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Graduates tout the rewards of finishing in four years

Completing an undergraduate education in four years can be a challenge. But the rewards can be many -- personal accomplishment, financial savings, and moving on to the next stage of your career-building. 

Finishing a degree in four years isn't always easy, though. That's where Fort Lewis College's Finish in Four! program comes in. Finish in Four! is an agreement that first-time freshmen can make with the college that guarantees students access to the classes needed to graduate in four years in exchange for deadline commitments.

Participating students work with Finish in Four! advisors to develop academic plans that identify critical course sequencing to assure a timely graduation, saving students the time and costs of longer undergraduate careers.

The effort to graduate in four years can be worth it, say several graduates who in April achieved their dreams of participating in Commencement ceremonies four years after they began their undergraduate studies:

Kathleen (K.D.) Cox//Geology

Kathleen Cox
Kathleen Cox

For lack of a better word, I feel incredible for having finished my degree in four years. I not only earned a degree, but I earned a hard sciences degree in four years! The hardest part of achieving my four-year goal was staying focused. I did not transfer nor did I switch my major. I knew what I wanted to do and I stuck to it, and that kind of determination and focus is not easy to keep going, especially for four years.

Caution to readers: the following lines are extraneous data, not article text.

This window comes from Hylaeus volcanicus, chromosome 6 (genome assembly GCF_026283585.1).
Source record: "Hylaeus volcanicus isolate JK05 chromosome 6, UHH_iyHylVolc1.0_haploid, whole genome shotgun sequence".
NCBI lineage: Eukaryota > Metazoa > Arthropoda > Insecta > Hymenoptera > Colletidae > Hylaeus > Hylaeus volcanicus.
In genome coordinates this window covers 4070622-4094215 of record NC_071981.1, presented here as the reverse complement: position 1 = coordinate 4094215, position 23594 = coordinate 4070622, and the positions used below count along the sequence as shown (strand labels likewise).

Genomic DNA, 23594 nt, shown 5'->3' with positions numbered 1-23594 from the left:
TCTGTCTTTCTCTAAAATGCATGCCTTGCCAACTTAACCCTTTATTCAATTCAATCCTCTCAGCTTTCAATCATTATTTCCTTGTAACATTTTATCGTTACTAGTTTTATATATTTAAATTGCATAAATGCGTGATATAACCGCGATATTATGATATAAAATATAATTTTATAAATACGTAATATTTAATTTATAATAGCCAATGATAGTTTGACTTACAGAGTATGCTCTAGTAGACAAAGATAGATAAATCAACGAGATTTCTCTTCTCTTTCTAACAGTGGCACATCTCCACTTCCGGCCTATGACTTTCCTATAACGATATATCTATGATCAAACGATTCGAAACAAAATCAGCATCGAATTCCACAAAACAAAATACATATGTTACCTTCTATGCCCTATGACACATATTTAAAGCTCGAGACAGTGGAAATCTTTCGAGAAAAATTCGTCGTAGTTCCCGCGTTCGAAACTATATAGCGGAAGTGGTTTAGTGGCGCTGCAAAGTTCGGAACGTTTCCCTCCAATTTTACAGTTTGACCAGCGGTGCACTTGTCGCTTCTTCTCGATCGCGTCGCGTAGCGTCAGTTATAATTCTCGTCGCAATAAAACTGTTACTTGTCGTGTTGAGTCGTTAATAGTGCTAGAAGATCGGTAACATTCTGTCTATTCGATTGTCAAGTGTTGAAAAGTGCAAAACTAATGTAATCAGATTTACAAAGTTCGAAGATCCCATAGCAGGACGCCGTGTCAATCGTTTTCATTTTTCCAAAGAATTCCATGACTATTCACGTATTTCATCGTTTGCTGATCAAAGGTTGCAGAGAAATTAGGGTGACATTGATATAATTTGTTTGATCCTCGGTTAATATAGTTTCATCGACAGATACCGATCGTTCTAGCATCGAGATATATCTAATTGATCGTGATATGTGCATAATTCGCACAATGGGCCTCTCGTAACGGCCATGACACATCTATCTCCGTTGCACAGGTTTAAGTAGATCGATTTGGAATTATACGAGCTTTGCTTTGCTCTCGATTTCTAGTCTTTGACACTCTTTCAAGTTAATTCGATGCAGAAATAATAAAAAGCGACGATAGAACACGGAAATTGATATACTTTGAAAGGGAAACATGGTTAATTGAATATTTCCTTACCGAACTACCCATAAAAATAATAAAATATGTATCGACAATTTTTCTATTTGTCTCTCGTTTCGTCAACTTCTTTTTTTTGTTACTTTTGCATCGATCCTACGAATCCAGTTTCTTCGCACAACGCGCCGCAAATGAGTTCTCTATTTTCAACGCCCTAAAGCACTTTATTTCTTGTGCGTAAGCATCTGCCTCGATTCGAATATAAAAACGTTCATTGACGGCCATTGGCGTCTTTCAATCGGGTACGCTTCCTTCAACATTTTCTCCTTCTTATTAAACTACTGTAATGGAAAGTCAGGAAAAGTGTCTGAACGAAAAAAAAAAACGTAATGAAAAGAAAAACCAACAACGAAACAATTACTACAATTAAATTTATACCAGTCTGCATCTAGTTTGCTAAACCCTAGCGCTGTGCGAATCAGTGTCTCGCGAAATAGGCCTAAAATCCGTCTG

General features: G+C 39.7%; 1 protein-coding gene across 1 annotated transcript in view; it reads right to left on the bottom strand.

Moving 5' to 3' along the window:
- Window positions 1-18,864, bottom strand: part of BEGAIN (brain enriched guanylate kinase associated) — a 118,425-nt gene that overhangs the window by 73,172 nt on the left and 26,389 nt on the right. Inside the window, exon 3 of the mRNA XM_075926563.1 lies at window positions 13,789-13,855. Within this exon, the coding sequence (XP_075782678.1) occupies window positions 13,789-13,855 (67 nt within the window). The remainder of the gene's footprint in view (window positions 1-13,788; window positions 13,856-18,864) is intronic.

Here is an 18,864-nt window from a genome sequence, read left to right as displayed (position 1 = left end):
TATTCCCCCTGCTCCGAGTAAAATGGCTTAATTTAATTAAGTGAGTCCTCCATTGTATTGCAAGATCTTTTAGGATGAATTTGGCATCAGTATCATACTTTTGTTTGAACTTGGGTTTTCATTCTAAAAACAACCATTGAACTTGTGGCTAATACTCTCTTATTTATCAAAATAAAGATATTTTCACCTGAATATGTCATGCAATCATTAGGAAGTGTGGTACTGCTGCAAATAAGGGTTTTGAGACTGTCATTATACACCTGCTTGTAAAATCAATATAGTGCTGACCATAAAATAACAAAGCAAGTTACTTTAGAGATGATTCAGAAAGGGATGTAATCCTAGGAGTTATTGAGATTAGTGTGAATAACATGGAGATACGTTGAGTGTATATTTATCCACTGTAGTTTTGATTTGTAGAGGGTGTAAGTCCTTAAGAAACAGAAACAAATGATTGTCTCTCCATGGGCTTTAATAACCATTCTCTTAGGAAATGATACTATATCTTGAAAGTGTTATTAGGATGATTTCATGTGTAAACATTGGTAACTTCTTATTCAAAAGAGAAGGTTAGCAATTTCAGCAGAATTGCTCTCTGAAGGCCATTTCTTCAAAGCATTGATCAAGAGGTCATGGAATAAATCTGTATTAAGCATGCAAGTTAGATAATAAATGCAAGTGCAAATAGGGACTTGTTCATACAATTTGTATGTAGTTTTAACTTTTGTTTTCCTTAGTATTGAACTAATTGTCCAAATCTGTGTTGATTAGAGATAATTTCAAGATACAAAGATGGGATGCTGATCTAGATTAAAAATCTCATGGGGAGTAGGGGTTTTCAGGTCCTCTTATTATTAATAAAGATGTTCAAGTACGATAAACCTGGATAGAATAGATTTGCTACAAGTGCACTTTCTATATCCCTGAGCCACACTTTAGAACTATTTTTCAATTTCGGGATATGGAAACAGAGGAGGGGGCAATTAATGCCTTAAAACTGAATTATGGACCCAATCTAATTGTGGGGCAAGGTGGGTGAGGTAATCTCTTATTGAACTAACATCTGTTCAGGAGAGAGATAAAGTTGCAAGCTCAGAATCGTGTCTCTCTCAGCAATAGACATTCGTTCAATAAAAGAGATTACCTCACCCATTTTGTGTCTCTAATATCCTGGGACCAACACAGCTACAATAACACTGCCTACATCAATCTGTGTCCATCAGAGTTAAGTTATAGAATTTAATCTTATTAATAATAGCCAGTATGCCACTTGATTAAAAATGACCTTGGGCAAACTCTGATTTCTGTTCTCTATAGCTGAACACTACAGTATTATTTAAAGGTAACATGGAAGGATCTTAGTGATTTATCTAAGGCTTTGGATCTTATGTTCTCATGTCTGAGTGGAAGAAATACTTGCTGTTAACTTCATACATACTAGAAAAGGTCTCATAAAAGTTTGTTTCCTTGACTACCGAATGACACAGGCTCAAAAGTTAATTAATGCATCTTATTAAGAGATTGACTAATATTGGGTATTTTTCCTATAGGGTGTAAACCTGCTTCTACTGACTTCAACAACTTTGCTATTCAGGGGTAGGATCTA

Setting a four-year deadline for myself is what kept me on track. I had a time limit on my scholarships, so as long as I finished in four years I would be graduating without any kind of debt. I made my four-year deadline and am now debt free!

My best pieces of advice for incoming freshmen are:

  • Get your work done first.  Getting your work done before you play will put you on the track to success. I know it's hard when you live somewhere as amazing as Durango, but that has to to come first!
  • Take time for yourself. You're in college, and you are going to face stresses and challenges. So get out on your own and go for a hike, meditate, work out, or bike so that you can clear your mind and reset.
  • Have fun. I have taken my college education seriously, but I still had some amazing experiences and fun. Make new friends and join in on clubs or go on an Outdoor Pursuits trip. Durango is amazing and the people are great, so enjoy your short time here!
  • Eat healthy. Avoid that freshmen 15. You will feel much better in the long run!
  • Bug your professors (respectfully, of course).  Office hours are posted for a reason. Use them! If you are falling behind in a course or just struggling in general, most professors that I have had over the years have been concerned for my well-being and willing to help in anyway they could so that I could succeed. This is a small college and most professors will have the time to talk to you face to face, so do not be afraid to approach them.